Radical political militancy is never intellectually unarmed, for it always assumes some understanding of what it contests and of how it can or should be overcome.  It also carries with it some idea of what is to follow the detested social order.  But it is precisely because of the weight of these assumptions that militancy is dangerous even for the militant, for all may go terribly wrong at all three of these levels.  In other words, a non-reflective militancy is blind, and fatally so.

The essay we share below is not presented with the presumption that it holds all of the answers.  However the intensity with which it is written, and at a time of widespread political struggle in france, makes it an important contribution to a debate that will never be closed; and rightfully so.

Perhaps our greatest doubt touches paradoxically on the idea of militancy itself, for the reflection is haunted by the desire for power.  If anarchist rebellion/revolution aspires to the destruction of power, then it is not clear how a radical conquest of power, even if not the power of social hierarchies, avoids the pitfalls of reasserting power.  But we also share the essential idea that “multiplication of means of autonomy goes hand in hand with the multiplication of the possibilities of solidarity and action”, and that thus the former must be constructed, with determination and as often and in as many places as possible, if we are ever to move beyond the ends of capitalism.

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Peter Linebaugh: May Day from the “longue durée”

To read May Day historically is not only to take us back to the late 19th century working class struggles for a shorter workday, but also to see that this day was far more than a fight for better working conditions; that it always carried within it the seeds revolution and of an older form of life not yet radically alienated from “nature”.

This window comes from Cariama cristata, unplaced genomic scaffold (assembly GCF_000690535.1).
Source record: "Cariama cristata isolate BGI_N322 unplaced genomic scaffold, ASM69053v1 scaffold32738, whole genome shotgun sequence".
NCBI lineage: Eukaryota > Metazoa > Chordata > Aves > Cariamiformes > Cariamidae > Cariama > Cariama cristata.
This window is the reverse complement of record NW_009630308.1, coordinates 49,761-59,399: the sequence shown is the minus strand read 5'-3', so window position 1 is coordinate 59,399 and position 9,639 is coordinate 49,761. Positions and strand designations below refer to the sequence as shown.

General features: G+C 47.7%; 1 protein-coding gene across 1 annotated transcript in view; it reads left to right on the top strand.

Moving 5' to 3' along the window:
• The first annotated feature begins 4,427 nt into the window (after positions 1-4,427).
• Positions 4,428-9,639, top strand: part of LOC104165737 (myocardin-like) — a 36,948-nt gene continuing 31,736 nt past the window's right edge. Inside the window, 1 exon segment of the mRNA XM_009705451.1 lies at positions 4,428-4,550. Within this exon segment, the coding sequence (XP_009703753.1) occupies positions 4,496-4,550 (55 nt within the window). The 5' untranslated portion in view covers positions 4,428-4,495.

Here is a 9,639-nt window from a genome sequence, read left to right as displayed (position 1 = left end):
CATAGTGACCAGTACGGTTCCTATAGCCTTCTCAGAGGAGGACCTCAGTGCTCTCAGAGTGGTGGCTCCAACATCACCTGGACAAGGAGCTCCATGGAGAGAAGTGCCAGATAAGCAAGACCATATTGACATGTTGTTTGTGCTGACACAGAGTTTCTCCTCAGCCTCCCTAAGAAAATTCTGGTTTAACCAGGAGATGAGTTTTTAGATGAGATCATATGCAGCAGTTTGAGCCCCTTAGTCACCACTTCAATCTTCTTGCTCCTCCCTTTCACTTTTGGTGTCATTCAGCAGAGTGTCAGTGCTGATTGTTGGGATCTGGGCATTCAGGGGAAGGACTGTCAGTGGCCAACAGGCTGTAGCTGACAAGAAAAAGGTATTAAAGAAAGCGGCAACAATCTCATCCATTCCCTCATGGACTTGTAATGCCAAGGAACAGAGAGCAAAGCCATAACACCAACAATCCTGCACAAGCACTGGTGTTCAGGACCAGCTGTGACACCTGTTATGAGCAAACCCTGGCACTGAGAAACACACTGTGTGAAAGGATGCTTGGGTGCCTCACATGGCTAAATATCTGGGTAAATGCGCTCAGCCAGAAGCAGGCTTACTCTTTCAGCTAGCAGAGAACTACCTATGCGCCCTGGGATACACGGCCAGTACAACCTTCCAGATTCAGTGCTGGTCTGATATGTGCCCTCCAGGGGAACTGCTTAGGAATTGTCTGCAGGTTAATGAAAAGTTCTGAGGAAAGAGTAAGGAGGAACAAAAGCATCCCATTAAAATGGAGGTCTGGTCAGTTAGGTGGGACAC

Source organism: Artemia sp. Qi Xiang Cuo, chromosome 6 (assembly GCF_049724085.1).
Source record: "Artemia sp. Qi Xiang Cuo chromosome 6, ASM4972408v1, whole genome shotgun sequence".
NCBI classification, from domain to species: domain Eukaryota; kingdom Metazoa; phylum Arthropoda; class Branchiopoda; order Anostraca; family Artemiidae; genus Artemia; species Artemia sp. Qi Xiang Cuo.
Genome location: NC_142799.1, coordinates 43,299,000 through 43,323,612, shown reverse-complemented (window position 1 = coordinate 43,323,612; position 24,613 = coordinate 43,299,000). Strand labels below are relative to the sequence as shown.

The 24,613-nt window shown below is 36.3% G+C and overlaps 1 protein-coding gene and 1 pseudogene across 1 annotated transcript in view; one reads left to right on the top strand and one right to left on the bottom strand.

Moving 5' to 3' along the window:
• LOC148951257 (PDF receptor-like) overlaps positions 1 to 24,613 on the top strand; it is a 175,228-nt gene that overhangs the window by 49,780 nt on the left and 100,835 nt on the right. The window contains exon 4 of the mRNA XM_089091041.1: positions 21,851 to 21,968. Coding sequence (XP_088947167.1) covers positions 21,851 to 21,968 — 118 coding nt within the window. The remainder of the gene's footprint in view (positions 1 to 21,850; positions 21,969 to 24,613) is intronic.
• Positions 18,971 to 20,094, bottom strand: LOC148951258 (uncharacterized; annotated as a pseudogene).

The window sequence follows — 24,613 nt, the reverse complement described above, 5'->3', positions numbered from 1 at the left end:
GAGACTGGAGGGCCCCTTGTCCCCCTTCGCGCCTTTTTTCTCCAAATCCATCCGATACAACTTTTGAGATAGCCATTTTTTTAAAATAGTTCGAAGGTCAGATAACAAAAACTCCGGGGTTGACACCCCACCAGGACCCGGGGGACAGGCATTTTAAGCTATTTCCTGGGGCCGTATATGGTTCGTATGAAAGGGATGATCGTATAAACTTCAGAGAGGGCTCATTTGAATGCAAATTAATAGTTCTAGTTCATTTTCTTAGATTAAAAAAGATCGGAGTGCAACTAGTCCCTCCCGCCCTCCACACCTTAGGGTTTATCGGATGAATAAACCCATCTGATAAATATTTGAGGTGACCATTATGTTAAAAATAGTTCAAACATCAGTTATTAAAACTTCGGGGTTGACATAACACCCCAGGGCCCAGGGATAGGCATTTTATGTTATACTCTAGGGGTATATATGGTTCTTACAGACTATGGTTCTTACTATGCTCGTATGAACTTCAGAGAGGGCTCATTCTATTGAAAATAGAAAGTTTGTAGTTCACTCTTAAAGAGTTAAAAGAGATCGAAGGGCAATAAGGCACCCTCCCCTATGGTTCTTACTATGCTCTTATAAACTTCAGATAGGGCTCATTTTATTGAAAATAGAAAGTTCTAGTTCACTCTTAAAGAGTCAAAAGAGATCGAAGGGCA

We share below Peter Linebaugh’s essay on the long May Day, a day both painted in green and red.

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For May 68 as a permanent possibility, for a May 2018

Numerous calls have been made in france not to celebrate May 68, but to have it burn again in 2018.  These calls have in turn been circulated beyond france.

From lespaves.net, an invitation for a beautiful May in Paris …

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The winds of May 68 in France: the Larzac

An often forgotten or ignored dimension of May 68 were france’s peasant movements, which preceded 1968 and would continue after the student movement and general strike came to an end.

The Larzac protest and land occupation against government plans to expand a territory for military training were emblematic in this regard.  And as the LIP factory occupation quickly overflowed the walls of the factory, so too would Larzac echo throughout the country, redefining anti-capitalist action.

The latter could no longer be imagined as concentrated exclusively in industrial spaces, nor submissive to political parties and ideological preconceptions of what the revolutionary subject must be.  Larzac generated a movement of combative solidarity that violated older schemes of rebellion and revolution, and placed at the centre concerns for the land, ecology, peasant forms of life and self-management that resonate still, with indigenous and peasant movements, and the more recent ZADs.

We share two texts below, one a brief introduction to the Larzac movement, a reflection by Joseph Bové, a participant in the movement, and a film record of the events.  We close with a recent documentary-road trip through various ZADs in europe, contemporary and past, beginning and ending with Larzac.